[Editor: This article by P. I. O’Leary was published in The Advocate (Melbourne, Vic.), 2 August 1944.]
On the track
A tribute to P.I.O’L.
Old mate! In the gusty old weather,
When our hopes and our troubles were new,
In the years spent in wearing out leather,
I found you unselfish and true ——.
Those lines of Lawson’s express my opinion of P.I.O’L.
It is 35 years since first we met, and the years in between have, to me, been brightened by my meetings with him. We were comparatively only a couple of kids when we met in Adelaide, and then, the 330 miles to Broken Hill looked an easy walk. “Wearing out leather” certainly is a fine way in which to get to know a companion, and on that walk I got to know O’Leary. He was always cheerful and a possessor of a cynical form of philosophy that was, to me, always amusing. The happy months spent with him in Broken Hill at his home are a source of pleasant memories.
Together we worked as rouseabouts in the shearing sheds across the border in South Australia. With great joy we participated in a strike for better conditions and when we succeeded in winning, felt like a couple of young emancipators. O’Leary’s command of language coupled with his devastating cynicism, even in those days, was a powerful weapon.
Of his writing, I will not speak (there are many more able critics), but I am sure that without any publicity, O’Leary’s work, both here and overseas, will be remembered by thousands of his admirers. But it is the man that I remember, not the essayist, the poet or the critic. The companionship of him and his friends. Those friends, including Bernard Ingleby, Con Lindsay, Jack Somers and many more who used to meet and tear the universe to pieces and afterwards remould it nearer to their hearts’ desire.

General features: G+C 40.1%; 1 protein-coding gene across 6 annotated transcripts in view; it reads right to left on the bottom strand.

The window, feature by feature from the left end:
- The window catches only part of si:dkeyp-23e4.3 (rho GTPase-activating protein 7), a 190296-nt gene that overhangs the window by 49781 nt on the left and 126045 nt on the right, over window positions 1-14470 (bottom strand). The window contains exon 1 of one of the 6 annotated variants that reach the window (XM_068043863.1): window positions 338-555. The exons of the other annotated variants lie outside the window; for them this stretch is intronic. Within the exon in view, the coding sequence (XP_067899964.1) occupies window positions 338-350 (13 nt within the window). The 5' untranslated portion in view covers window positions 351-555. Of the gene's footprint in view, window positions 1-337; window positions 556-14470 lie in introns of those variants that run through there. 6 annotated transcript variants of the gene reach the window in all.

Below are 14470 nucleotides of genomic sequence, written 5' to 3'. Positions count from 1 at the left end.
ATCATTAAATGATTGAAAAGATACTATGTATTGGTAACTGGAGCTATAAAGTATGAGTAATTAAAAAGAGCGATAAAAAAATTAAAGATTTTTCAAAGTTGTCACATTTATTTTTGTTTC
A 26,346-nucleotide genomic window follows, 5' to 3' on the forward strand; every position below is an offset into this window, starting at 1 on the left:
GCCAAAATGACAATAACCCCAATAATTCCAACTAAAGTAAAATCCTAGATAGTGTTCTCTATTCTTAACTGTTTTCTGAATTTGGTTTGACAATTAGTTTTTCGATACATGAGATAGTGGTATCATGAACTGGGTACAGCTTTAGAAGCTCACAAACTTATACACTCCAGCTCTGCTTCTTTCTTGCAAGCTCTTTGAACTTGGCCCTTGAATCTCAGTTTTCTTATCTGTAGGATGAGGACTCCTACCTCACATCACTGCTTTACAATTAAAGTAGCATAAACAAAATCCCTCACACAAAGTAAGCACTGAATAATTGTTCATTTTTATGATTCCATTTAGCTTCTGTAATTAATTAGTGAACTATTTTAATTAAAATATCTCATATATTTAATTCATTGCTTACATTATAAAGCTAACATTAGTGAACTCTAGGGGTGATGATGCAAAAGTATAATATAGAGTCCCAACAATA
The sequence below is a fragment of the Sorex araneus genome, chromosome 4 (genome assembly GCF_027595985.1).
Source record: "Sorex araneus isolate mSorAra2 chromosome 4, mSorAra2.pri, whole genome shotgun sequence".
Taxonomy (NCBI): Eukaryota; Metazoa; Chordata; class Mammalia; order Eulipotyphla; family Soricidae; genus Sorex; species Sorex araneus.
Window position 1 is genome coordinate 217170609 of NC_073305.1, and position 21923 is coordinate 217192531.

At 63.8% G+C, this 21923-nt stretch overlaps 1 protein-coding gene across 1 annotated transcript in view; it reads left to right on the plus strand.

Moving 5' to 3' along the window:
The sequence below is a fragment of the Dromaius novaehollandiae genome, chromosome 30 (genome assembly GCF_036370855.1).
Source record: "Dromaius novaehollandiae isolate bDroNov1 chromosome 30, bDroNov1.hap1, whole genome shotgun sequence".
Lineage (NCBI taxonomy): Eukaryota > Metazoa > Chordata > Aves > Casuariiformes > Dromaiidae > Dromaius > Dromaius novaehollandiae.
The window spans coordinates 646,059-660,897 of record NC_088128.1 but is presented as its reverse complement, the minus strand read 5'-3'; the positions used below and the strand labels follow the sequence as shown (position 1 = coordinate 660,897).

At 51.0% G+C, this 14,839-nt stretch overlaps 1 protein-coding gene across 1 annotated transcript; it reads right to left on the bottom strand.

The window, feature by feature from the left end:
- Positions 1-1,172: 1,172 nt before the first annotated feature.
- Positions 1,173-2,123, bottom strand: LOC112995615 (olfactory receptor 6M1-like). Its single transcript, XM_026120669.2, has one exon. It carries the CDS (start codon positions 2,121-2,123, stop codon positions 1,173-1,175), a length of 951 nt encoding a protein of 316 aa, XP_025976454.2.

Ingleby, like O’Leary, had published a book of verse and also they had this in common — neither had a copy of his work. So if anyone wished to see a copy — and many did — we used to walk to the library. Strangely, both books were kept in the librarian’s room, and as neither Pat nor Bernard liked asking for a copy of his own work, I generally obliged. The people at the library must have thought that I was a keen student of O’Leary’s and Ingleby’s poetry.
Well, now Pat has joined Bernard, and when I heard the news over the wireless I knew that, for a while, I had lost a friend; a friend who, understanding his own shortcomings, always found an excuse for the faults of his mates. A kindly, dictatorial person, who was never put out if we would not be dictated to; a friend who would at any time do all he could to help another with anything that he had. But Lawson can certainly say it better than I can:
I remember, Old Man, I remember
The tracks that we followed are clear —
The jovial last nights of December,
The solemn first days of the year,
Long tramps through the clearing and timber,
Short parting on platform or pier.
But, alas! this is the long parting.
The Advocate (Melbourne, Vic.), 2 August 1944, p. 10
rouseabout = an unskilled worker, someone employed to carry out odd jobs or unskilled tasks, especially used regarding someone working in a shearing shed
wireless = a radio (i.e. a wireless radio)